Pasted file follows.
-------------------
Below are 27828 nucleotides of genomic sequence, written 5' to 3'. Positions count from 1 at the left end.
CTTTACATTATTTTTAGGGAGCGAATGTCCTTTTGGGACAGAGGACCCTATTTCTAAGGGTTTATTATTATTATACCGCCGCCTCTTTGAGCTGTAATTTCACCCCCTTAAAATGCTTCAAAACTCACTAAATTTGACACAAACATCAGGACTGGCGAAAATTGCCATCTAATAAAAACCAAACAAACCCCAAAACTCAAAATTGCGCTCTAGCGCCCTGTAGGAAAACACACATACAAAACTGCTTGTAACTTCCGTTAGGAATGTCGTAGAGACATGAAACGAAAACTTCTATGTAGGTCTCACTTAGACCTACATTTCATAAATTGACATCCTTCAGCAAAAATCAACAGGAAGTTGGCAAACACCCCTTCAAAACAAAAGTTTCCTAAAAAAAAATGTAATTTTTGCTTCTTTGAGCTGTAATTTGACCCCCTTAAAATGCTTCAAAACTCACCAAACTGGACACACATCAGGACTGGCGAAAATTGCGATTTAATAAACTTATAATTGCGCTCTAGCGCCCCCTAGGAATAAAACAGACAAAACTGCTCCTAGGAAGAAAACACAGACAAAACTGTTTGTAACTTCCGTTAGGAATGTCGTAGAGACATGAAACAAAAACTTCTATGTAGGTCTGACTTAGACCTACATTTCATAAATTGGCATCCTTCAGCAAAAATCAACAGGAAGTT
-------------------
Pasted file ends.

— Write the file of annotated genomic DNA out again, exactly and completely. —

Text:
Below are 27828 nucleotides of genomic sequence, written 5' to 3'. Positions count from 1 at the left end.
CTTTACATTATTTTTAGGGAGCGAATGTCCTTTTGGGACAGAGGACCCTATTTCTAAGGGTTTATTATTATTATACCGCCGCCTCTTTGAGCTGTAATTTCACCCCCTTAAAATGCTTCAAAACTCACTAAATTTGACACAAACATCAGGACTGGCGAAAATTGCCATCTAATAAAAACCAAACAAACCCCAAAACTCAAAATTGCGCTCTAGCGCCCTGTAGGAAAACACACATACAAAACTGCTTGTAACTTCCGTTAGGAATGTCGTAGAGACATGAAACGAAAACTTCTATGTAGGTCTCACTTAGACCTACATTTCATAAATTGACATCCTTCAGCAAAAATCAACAGGAAGTTGGCAAACACCCCTTCAAAACAAAAGTTTCCTAAAAAAAAATGTAATTTTTGCTTCTTTGAGCTGTAATTTGACCCCCTTAAAATGCTTCAAAACTCACCAAACTGGACACACATCAGGACTGGCGAAAATTGCGATTTAATAAACTTATAATTGCGCTCTAGCGCCCCCTAGGAATAAAACAGACAAAACTGCTCCTAGGAAGAAAACACAGACAAAACTGTTTGTAACTTCCGTTAGGAATGTCGTAGAGACATGAAACAAAAACTTCTATGTAGGTCTGACTTAGACCTACATTTCATAAATTGGCATCCTTCAGCAAAAATCAACAGGAAGTT